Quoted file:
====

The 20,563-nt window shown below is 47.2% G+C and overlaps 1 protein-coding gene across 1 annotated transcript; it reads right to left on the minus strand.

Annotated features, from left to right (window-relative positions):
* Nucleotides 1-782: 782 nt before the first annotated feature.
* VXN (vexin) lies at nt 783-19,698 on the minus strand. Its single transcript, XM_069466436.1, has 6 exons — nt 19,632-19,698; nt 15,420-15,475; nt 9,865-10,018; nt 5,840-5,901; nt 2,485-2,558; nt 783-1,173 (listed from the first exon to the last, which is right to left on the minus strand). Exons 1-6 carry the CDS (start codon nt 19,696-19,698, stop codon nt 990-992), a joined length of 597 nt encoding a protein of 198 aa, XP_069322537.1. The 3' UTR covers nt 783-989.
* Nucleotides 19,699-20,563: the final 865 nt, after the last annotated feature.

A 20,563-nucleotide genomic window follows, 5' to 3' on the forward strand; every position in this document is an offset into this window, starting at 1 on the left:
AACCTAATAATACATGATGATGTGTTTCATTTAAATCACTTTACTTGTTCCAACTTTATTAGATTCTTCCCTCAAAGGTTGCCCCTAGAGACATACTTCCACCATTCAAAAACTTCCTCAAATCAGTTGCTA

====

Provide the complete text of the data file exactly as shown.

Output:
The 20,563-nt window shown below is 47.2% G+C and overlaps 1 protein-coding gene across 1 annotated transcript; it reads right to left on the minus strand.

Annotated features, from left to right (window-relative positions):
* Nucleotides 1-782: 782 nt before the first annotated feature.
* VXN (vexin) lies at nt 783-19,698 on the minus strand. Its single transcript, XM_069466436.1, has 6 exons — nt 19,632-19,698; nt 15,420-15,475; nt 9,865-10,018; nt 5,840-5,901; nt 2,485-2,558; nt 783-1,173 (listed from the first exon to the last, which is right to left on the minus strand). Exons 1-6 carry the CDS (start codon nt 19,696-19,698, stop codon nt 990-992), a joined length of 597 nt encoding a protein of 198 aa, XP_069322537.1. The 3' UTR covers nt 783-989.
* Nucleotides 19,699-20,563: the final 865 nt, after the last annotated feature.

A 20,563-nucleotide genomic window follows, 5' to 3' on the forward strand; every position in this document is an offset into this window, starting at 1 on the left:
AACCTAATAATACATGATGATGTGTTTCATTTAAATCACTTTACTTGTTCCAACTTTATTAGATTCTTCCCTCAAAGGTTGCCCCTAGAGACATACTTCCACCATTCAAAAACTTCCTCAAATCAGTTGCTA